A garden paradise with a view: Holehird near Windermere

The views from Holehird
The views from a bench in the evening sun

Although the term can be overused, Holehird Gardens, just outside Windermere, are what I would truly describe as a ‘hidden gem’. Whenever I visit, I feel like I’ve been transported to another world of complete peace and tranquility. On a warm day, it is heavenly to relax on one of the garden’s many benches and take in the garden, the scents and sounds, and the glimpses of the beautiful surrounding fell and lake views. It is also humbling to see just what can be achieved by a truly dedicated society of volunteers. Whether or not you particularly enjoy gardening yourself, visiting Holehird, in my opinion, is an absolute must.

The grass garden on a summer's day
The grass garden on a summer’s day

Holehird recently appeared on BBC1’s Beautiful Gardens from Above with Christine Walkden. The 17-acre site is leased from the Holehird Trust by The Lakeland Horticultural Society, a voluntary organisation which has approximately 1700 members. Around 250 of the members actively get involved with the garden, in a wide range of voluntary roles. Many members come to visit the garden from across the UK, and even travel from abroad – one American lady recently took the trouble to write in to the local newspaper, expressing how much she loves Holehird and being a member.

I’ve just visited Holehird for the first time this year, and was reminded not only that there is something to see at every stage of the year, but also of just how big the grounds are – you can visit in an hour, but to really appreciate it all you should put aside the best part of an afternoon. The site is split into many different areas of garden which include the enclosed Wall Garden (which underwent extensive replanting a couple of years ago), a pond area, the Astilbe National Collection, a rock and heather garden, alpine houses, a woodland walk, and a magnificent display of hydrangeas in late summer, within which are two large picnic benches for visitors to enjoy. To make the most of the time you have available, it is worth visiting the information centre in the Walled Garden first, as they have a range of leaflets detailing trails that you can follow.

The Walled Garden
The Walled Garden
One of the new beds in the Walled Garden
One of the new beds in the Walled Garden
The Walled Garden in the evening sun
The Walled Garden in the evening sun


The Gunnera Pool at Holehird Gardens
The Gunnera Pool
Another of the charming walk-through areas in the upper garden at Holehird
Another of the charming walk-through areas in the upper garden
One of the alpine houses
One of the alpine houses
One of the many 'benches with a view' throughout the garden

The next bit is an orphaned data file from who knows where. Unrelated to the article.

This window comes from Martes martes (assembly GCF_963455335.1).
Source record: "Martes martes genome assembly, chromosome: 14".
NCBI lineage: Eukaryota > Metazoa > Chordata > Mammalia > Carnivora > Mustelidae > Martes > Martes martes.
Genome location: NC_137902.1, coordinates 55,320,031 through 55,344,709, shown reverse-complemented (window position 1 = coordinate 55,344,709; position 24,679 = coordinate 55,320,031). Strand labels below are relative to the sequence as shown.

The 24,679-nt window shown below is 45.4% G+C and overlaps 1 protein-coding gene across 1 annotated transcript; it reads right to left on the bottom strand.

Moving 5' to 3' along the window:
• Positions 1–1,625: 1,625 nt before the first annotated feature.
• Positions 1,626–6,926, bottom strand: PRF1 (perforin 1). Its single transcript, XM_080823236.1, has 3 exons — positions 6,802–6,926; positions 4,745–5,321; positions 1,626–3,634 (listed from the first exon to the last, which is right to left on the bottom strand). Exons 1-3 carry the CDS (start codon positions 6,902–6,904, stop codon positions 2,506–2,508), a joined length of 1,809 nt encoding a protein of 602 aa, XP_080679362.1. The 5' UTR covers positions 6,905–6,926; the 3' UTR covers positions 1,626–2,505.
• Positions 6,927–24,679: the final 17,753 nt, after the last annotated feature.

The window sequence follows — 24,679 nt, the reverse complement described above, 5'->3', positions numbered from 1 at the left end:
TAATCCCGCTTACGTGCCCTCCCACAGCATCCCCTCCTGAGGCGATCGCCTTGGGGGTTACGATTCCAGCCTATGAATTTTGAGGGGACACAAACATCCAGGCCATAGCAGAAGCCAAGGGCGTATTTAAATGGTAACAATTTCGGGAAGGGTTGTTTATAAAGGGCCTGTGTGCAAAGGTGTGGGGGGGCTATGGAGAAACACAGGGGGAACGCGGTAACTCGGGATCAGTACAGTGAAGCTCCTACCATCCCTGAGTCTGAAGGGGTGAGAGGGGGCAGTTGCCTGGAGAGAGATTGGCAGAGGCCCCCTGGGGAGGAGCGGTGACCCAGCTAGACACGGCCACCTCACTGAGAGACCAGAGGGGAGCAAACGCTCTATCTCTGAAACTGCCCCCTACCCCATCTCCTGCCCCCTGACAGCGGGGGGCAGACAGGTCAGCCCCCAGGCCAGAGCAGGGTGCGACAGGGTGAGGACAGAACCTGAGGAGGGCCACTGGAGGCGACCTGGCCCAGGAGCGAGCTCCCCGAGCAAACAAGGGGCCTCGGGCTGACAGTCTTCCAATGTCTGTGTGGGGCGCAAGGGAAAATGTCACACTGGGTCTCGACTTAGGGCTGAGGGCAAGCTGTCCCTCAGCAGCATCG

One of the many ‘benches with a view’ throughout the garden

The lower walk features a Victorian arbour and water feature, and leads to a kissing gate from which you can take a walk across a steep sloping field to the 3-acre tarn (sturdy footwear and a good level of fitness are advised). It apparently takes about 30 minutes to walk around the tarn, but on the day I visited the tarn, the paths were particularly slippery and I did not venture all the way round.

The Victorian arbour on the Lower Terrace at Holehird
The Victorian arbour on the Lower Terrace
The Victorian Octagonal Fountain on the Lower Terrace at Holehird
The Victorian Octagonal Fountain on the Lower Terrace
Holehird's tarn
The enormous tarn which can be accessed from the kissing gate in the lower garden walk – good footwear needed though!

What I like so much about Holehird is that you feel welcome and comfortable looking round, however much (or little) you know about gardening. For those who really do know their subject, members meticulously label many of the garden’s plants, and they also propagate additional plants for visitors to buy and take back with them. There are four national collections at Holehird, including Astilbe, Meconopsis, Polystichum ferns, and the latest collection to be awarded late in 2014, Daboecia.

Walkers might also like to take advantage of the fact that Holehird can be accessed from Windermere via either Orrest Head or High Hay Wood, and there is an excellent leaflet detailing both routes on the Holehird website (pdf). In addition, there is a 45-minute circular walk through Highlands Wood, an ancient semi-natural oak woodland. I haven’t tried this walk, but the information board provided states that the path can be wet and slippery, and apparently has steep sections, so come prepared!

Holehird - the tarn from above
The tarn from the Lower Terrace in spring


The view from Holehird
I love this place so much… so one last view!

Holehird Gardens are open 365 days a year, from dawn until dusk. An information desk is manned by volunteers between Easter and October, from 10am until 5pm, and during this time there are self-service machines available for tea and coffee. There are also toilets for visitors on site. It is worth noting that parking can be difficult on Wednesday mornings, as this is when many of the volunteers gather together to work on the garden. Dogs (with the exception of service dogs) are not allowed on the Holehird site or Highlands Wood walk.

You are invited to leave a donation to help the society, which is a registered charity, to continue its extraordinary work – the current suggested donation is a very reasonable £4.00 per adult.


  1. There really is something to see in every season at Holehird, so it’s well worth making repeat visits throughout the year.

  2. I revisited Holehird in August to make a short video tour of the garden – you can see it at: http://lakedistrictgems.co.uk/2015/08/16/how-does-your-garden-grow-holehird-windermere/

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